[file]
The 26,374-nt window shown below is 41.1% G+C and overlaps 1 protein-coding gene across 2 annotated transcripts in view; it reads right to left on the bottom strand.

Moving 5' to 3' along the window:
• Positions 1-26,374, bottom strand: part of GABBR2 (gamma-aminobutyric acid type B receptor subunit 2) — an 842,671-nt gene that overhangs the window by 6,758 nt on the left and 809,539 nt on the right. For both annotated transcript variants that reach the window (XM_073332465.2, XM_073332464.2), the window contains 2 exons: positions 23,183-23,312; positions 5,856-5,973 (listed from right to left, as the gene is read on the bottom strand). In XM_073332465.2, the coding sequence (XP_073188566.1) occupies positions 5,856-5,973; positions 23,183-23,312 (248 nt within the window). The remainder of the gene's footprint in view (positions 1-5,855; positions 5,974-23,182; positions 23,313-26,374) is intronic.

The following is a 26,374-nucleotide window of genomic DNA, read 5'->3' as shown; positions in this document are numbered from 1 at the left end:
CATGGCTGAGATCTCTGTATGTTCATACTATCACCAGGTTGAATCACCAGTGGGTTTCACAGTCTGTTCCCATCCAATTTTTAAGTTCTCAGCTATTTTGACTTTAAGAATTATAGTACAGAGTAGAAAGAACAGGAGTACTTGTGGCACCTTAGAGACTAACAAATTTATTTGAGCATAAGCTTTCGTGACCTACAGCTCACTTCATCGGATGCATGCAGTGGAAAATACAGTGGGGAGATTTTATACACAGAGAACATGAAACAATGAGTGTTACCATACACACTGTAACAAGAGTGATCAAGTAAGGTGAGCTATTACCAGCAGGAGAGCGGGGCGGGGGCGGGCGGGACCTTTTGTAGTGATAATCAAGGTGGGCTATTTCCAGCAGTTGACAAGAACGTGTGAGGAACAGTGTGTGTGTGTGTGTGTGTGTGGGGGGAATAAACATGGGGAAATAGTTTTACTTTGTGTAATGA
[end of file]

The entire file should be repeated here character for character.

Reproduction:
The 26,374-nt window shown below is 41.1% G+C and overlaps 1 protein-coding gene across 2 annotated transcripts in view; it reads right to left on the bottom strand.

Moving 5' to 3' along the window:
• Positions 1-26,374, bottom strand: part of GABBR2 (gamma-aminobutyric acid type B receptor subunit 2) — an 842,671-nt gene that overhangs the window by 6,758 nt on the left and 809,539 nt on the right. For both annotated transcript variants that reach the window (XM_073332465.2, XM_073332464.2), the window contains 2 exons: positions 23,183-23,312; positions 5,856-5,973 (listed from right to left, as the gene is read on the bottom strand). In XM_073332465.2, the coding sequence (XP_073188566.1) occupies positions 5,856-5,973; positions 23,183-23,312 (248 nt within the window). The remainder of the gene's footprint in view (positions 1-5,855; positions 5,974-23,182; positions 23,313-26,374) is intronic.

The following is a 26,374-nucleotide window of genomic DNA, read 5'->3' as shown; positions in this document are numbered from 1 at the left end:
CATGGCTGAGATCTCTGTATGTTCATACTATCACCAGGTTGAATCACCAGTGGGTTTCACAGTCTGTTCCCATCCAATTTTTAAGTTCTCAGCTATTTTGACTTTAAGAATTATAGTACAGAGTAGAAAGAACAGGAGTACTTGTGGCACCTTAGAGACTAACAAATTTATTTGAGCATAAGCTTTCGTGACCTACAGCTCACTTCATCGGATGCATGCAGTGGAAAATACAGTGGGGAGATTTTATACACAGAGAACATGAAACAATGAGTGTTACCATACACACTGTAACAAGAGTGATCAAGTAAGGTGAGCTATTACCAGCAGGAGAGCGGGGCGGGGGCGGGCGGGACCTTTTGTAGTGATAATCAAGGTGGGCTATTTCCAGCAGTTGACAAGAACGTGTGAGGAACAGTGTGTGTGTGTGTGTGTGTGTGGGGGGAATAAACATGGGGAAATAGTTTTACTTTGTGTAATGA